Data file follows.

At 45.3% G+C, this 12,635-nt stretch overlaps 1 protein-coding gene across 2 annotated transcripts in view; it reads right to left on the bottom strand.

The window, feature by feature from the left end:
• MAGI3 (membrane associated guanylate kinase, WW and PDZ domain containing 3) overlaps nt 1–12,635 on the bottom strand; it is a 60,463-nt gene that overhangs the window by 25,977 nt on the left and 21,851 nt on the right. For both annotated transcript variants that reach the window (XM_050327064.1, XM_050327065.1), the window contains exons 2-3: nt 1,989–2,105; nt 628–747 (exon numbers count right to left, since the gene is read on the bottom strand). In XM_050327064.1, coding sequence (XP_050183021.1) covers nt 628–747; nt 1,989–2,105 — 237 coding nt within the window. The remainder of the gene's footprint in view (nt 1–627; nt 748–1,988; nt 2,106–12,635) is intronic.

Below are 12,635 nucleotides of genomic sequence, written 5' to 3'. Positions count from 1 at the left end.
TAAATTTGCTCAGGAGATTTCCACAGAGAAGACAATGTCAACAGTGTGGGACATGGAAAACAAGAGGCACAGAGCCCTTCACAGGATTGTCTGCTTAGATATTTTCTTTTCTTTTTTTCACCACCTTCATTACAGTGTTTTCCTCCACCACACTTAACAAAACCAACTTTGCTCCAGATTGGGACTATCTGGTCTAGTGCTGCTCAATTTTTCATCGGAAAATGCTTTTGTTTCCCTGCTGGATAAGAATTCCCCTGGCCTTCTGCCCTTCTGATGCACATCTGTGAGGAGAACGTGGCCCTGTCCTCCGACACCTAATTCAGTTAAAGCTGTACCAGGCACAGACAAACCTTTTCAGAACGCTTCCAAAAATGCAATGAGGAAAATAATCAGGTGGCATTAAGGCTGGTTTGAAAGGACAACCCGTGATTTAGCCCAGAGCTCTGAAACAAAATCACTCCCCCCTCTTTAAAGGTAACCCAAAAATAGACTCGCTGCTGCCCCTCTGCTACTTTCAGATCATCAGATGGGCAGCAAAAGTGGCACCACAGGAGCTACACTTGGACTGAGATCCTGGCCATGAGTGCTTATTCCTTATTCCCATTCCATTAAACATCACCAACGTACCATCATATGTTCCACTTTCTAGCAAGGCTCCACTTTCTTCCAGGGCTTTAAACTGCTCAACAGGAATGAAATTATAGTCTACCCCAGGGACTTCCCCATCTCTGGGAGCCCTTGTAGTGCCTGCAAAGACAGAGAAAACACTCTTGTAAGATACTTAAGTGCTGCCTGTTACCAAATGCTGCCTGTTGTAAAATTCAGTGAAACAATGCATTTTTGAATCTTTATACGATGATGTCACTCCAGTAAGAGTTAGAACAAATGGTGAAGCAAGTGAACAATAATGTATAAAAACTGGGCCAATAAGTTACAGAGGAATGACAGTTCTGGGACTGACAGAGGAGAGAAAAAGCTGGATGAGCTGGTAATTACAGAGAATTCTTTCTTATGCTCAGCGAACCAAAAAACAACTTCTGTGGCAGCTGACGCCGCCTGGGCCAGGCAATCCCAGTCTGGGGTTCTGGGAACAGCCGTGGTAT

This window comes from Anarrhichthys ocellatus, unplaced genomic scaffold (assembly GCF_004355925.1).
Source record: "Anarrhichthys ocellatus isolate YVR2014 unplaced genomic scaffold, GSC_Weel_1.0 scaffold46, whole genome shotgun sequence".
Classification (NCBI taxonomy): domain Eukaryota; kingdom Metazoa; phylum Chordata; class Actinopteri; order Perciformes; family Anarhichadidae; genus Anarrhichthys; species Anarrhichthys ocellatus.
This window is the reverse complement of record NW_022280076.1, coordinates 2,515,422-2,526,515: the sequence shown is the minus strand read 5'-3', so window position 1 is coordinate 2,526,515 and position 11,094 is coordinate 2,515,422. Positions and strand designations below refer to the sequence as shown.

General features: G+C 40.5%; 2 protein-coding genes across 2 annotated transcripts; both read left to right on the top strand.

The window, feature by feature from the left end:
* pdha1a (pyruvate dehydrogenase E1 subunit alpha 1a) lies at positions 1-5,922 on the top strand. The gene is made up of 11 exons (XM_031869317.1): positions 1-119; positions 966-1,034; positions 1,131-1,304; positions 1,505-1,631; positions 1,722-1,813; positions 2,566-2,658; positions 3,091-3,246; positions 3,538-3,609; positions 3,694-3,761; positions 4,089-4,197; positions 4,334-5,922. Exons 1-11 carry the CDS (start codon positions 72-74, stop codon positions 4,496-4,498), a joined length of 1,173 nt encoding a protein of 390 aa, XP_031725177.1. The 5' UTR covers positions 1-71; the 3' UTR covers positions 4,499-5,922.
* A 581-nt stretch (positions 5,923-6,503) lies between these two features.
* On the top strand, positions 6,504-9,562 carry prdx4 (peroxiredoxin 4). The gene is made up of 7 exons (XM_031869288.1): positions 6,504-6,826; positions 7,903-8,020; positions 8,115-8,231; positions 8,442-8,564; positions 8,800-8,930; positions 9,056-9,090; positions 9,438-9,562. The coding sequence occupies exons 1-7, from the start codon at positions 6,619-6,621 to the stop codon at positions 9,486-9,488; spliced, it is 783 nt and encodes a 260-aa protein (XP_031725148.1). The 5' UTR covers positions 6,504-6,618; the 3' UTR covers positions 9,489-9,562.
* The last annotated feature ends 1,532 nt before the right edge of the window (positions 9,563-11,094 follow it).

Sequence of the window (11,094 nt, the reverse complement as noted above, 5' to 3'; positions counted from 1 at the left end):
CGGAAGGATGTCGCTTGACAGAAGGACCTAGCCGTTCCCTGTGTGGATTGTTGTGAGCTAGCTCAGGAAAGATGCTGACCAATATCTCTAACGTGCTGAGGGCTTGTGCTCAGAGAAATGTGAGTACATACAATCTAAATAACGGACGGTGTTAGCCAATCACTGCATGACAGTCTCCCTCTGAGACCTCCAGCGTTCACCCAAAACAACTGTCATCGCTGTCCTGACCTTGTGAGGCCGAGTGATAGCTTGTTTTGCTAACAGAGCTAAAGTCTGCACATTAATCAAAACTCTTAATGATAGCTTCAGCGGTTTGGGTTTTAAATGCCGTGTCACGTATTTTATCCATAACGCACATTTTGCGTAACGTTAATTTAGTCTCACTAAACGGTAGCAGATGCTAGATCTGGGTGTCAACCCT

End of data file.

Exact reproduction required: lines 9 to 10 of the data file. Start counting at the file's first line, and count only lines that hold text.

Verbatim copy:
This window is the reverse complement of record NW_022280076.1, coordinates 2,515,422-2,526,515: the sequence shown is the minus strand read 5'-3', so window position 1 is coordinate 2,526,515 and position 11,094 is coordinate 2,515,422. Positions and strand designations below refer to the sequence as shown.

General features: G+C 40.5%; 2 protein-coding genes across 2 annotated transcripts; both read left to right on the top strand.